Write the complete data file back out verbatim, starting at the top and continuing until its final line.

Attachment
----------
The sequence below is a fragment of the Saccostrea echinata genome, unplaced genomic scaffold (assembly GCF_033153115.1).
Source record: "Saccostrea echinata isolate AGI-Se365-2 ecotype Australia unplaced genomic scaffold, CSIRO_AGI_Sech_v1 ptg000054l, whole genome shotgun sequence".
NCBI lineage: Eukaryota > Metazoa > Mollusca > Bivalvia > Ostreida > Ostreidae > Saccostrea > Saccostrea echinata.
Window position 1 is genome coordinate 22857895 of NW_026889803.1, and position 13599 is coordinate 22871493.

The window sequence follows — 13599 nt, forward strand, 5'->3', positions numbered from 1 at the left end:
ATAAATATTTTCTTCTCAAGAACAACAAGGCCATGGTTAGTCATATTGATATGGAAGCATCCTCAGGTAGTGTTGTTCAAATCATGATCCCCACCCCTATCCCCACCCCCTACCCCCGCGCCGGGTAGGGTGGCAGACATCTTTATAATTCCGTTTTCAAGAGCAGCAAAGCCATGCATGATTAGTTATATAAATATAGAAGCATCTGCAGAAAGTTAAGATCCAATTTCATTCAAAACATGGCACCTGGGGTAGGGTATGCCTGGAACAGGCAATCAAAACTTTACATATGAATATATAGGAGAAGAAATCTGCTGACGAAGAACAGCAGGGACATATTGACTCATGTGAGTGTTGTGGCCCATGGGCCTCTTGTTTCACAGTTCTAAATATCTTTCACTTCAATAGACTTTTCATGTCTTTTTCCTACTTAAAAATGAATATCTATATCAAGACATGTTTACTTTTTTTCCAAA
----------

The sequence below is a fragment of the Saccostrea echinata genome, unplaced genomic scaffold (assembly GCF_033153115.1).
Source record: "Saccostrea echinata isolate AGI-Se365-2 ecotype Australia unplaced genomic scaffold, CSIRO_AGI_Sech_v1 ptg000054l, whole genome shotgun sequence".
NCBI lineage: Eukaryota > Metazoa > Mollusca > Bivalvia > Ostreida > Ostreidae > Saccostrea > Saccostrea echinata.
Window position 1 is genome coordinate 22857895 of NW_026889803.1, and position 13599 is coordinate 22871493.

The window sequence follows — 13599 nt, forward strand, 5'->3', positions numbered from 1 at the left end:
ATAAATATTTTCTTCTCAAGAACAACAAGGCCATGGTTAGTCATATTGATATGGAAGCATCCTCAGGTAGTGTTGTTCAAATCATGATCCCCACCCCTATCCCCACCCCCTACCCCCGCGCCGGGTAGGGTGGCAGACATCTTTATAATTCCGTTTTCAAGAGCAGCAAAGCCATGCATGATTAGTTATATAAATATAGAAGCATCTGCAGAAAGTTAAGATCCAATTTCATTCAAAACATGGCACCTGGGGTAGGGTATGCCTGGAACAGGCAATCAAAACTTTACATATGAATATATAGGAGAAGAAATCTGCTGACGAAGAACAGCAGGGACATATTGACTCATGTGAGTGTTGTGGCCCATGGGCCTCTTGTTTCACAGTTCTAAATATCTTTCACTTCAATAGACTTTTCATGTCTTTTTCCTACTTAAAAATGAATATCTATATCAAGACATGTTTACTTTTTTTCCAAA